Which is better: induction plates or gas cooker?

In addition to what User-12474665905834568866 says still the following:

Induction is safer in use than gas because there is no open flame.The risk of fire under the extractor hood (think of a splashing fat) is therefore a lot smaller.

In addition, it is often called the advantage that induction is safer because, when you forget to put a pit out, the induction plate that pit itself will turn off.

The advantage of easier cleaning should not be underestimated.

In addition, buying on gas is now even cheaper, but that will not continue in the long term, I think. I do suspect that a gas cooker will last longer than an induction hob.

A pan on an induction hob heats as fast as on gas, and also cools down as quickly as you “run the gas Low”.

Last: Keep in mind that not all pans are suitable for induction.Even when the pan says that ‘ IE is suitable for induction, the results can be quite against. When I started cooking on induction, I quickly found out that my pans needed an eternity to warm up, while according to the packaging they were really suitable for induction. Now that we have a set of decent (tri-ply) pans, that problem is completely solved.

Moving to an induction hob can therefore be more expensive than you initially think.

But I wouldn’t want to go back to gas myself.

Although cooking on gas for years was the norm and was seen as the best way, one went looking for better ways to reduce or avoid the disadvantages attached to it.The 2 biggest problems/dangers were 1) The explosion hazard of the gas itself (PROPANE, BUTANE or NATURAL GAS) and 2) the extra “ambient heat” that was inevitably created. These two disadvantages were thus avoided, while the most important ‘ work ‘ advantage had to be retained (NL. Fast and even warming, which was easily adjustable.)

A first step in the right direction was INFRARED or CERAMIC hobs, but they proved not yet efficient enough.

The big change came when the idea of magnetic (frictional) contact was to be established and added to the existing ceramic system.The basic principle remained just about the same; You have an electrical circuit (with a power source, an adjustable switch (the button on your cooker) and a “coil” (an “open” spiral that gets hot when electricity is driven through). The main difference is the magnetic contact area above the coil. Only if you set up a receptacle (pan, pot,..) that is magnetic, it will make contact with the coil and your electrical circuit is “closed”. Only then will the electricity be able to flow through and warm up your receptacle. This is also why you cannot use all pans & pots on induction. The high efficiency of this system was very fast: warming up is very fast, because the contact is direct/only the contact zone is warmed up (= the ambient heat is minimal)/immediately after the contact is broken (= pick up the pot from the fire ) cools down your zone.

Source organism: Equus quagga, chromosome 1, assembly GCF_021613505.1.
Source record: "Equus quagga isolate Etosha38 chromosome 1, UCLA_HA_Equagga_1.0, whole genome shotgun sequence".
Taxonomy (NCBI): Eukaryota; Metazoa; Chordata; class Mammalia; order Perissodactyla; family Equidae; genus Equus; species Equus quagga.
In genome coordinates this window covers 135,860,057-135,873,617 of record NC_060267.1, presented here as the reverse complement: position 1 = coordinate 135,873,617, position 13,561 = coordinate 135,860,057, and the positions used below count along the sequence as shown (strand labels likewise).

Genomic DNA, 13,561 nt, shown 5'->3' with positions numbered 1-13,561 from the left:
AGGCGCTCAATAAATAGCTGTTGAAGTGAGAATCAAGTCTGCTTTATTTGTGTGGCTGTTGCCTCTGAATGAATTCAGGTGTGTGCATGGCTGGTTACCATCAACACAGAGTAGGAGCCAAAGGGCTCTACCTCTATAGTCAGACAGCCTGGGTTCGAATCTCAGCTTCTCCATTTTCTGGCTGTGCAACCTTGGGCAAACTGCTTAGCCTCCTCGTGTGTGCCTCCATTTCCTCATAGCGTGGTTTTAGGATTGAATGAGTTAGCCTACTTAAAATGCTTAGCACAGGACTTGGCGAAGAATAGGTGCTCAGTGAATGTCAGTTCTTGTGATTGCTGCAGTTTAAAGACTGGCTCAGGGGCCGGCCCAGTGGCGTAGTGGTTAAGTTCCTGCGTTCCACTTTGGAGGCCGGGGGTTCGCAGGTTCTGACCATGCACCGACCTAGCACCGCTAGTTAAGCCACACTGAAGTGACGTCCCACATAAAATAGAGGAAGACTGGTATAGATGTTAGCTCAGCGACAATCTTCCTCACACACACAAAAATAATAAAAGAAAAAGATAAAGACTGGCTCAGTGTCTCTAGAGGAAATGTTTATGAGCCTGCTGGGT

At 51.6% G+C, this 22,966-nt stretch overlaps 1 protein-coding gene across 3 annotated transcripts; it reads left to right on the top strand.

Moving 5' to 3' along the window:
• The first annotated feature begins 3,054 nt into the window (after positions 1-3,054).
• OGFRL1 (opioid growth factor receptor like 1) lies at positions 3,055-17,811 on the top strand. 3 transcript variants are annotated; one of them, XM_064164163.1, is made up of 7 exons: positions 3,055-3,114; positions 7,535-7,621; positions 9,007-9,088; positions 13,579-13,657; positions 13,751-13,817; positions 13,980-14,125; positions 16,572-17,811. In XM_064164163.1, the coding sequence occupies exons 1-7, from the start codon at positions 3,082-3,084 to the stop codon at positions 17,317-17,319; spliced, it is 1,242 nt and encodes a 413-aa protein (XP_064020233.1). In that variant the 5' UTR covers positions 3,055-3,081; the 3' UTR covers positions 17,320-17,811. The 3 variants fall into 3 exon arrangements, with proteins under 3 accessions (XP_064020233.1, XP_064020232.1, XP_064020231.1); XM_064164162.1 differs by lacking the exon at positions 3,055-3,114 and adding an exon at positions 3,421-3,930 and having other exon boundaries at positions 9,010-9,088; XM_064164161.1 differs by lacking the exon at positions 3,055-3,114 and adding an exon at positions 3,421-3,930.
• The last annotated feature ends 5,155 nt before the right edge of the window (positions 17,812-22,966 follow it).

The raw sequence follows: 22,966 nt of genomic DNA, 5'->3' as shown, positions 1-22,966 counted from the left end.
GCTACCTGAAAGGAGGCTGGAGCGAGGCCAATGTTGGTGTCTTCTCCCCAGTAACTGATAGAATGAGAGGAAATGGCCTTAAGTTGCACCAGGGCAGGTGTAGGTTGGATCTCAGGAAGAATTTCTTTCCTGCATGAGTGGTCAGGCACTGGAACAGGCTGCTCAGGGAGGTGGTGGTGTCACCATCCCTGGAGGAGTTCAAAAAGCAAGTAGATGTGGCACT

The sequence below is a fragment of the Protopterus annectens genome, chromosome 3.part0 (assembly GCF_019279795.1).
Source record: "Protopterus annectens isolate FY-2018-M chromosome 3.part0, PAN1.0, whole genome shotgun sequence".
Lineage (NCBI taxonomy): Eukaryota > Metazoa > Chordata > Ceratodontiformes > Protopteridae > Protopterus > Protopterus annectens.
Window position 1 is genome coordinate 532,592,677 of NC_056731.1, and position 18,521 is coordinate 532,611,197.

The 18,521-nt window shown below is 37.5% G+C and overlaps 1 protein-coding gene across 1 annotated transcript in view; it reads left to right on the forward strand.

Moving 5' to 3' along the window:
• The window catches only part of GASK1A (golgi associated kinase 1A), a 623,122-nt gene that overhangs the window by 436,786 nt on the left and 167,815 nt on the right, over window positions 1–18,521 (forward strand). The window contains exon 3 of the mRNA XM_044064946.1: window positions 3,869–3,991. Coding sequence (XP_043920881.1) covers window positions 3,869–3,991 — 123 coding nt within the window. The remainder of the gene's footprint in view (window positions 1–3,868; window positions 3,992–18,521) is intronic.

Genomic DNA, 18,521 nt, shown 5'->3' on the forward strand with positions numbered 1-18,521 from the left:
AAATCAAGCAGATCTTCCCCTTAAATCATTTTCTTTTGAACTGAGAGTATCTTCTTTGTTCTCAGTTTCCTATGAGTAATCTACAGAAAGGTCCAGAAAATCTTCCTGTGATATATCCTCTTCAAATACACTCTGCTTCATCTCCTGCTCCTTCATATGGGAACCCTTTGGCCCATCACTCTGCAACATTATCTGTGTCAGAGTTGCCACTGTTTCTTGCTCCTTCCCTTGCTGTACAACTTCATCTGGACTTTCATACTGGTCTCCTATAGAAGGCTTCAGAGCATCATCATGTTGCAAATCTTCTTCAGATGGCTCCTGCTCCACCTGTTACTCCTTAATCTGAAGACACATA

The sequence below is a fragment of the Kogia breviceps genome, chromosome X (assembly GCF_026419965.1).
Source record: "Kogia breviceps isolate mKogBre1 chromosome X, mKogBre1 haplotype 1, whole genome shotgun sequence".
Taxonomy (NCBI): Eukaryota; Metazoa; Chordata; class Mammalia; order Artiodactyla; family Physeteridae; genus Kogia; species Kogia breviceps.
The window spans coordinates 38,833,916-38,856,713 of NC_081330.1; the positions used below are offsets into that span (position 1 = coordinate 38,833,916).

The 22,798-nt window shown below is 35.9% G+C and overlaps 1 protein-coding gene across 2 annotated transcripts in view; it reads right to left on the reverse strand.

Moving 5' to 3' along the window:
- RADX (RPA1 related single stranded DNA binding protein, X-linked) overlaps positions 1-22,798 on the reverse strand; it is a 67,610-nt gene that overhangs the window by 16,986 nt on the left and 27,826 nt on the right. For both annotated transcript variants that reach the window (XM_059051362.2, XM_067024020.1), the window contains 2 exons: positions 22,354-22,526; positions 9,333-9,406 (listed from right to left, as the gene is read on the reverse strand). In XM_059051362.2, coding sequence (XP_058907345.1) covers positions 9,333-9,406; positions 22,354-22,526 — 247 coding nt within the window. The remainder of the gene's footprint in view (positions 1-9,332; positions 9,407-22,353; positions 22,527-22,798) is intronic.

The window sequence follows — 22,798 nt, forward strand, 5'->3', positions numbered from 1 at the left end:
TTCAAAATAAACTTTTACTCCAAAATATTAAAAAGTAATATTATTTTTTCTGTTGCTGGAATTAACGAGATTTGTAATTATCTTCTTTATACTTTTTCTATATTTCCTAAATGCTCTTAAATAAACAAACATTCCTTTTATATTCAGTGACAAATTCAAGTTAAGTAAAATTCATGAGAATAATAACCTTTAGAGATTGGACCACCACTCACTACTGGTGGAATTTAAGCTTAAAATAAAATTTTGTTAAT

An additional, not to underestimate advantage, is the smooth and easy cleaning of the whole.Since your cooker is a sealed, flat plate; Is this literally something that has happened in less than a minute!

Something we, as professional cooks, only applaud of course..!

So, key features of induction at a glance: SAFE, FAST & EFFICIENT and HYGIENIC BETTER!

I have been cooking on gas for 15 years, but I have seen the great progress and would like nothing else!

Since the government wants to have the Netherlands off the gas, I would now go for induction.I’ve had my induction cooker for 8 years now but still can’t get used to it… I found my gas cooker to be finer. Although an induction cooker is again much easier to keep clean.

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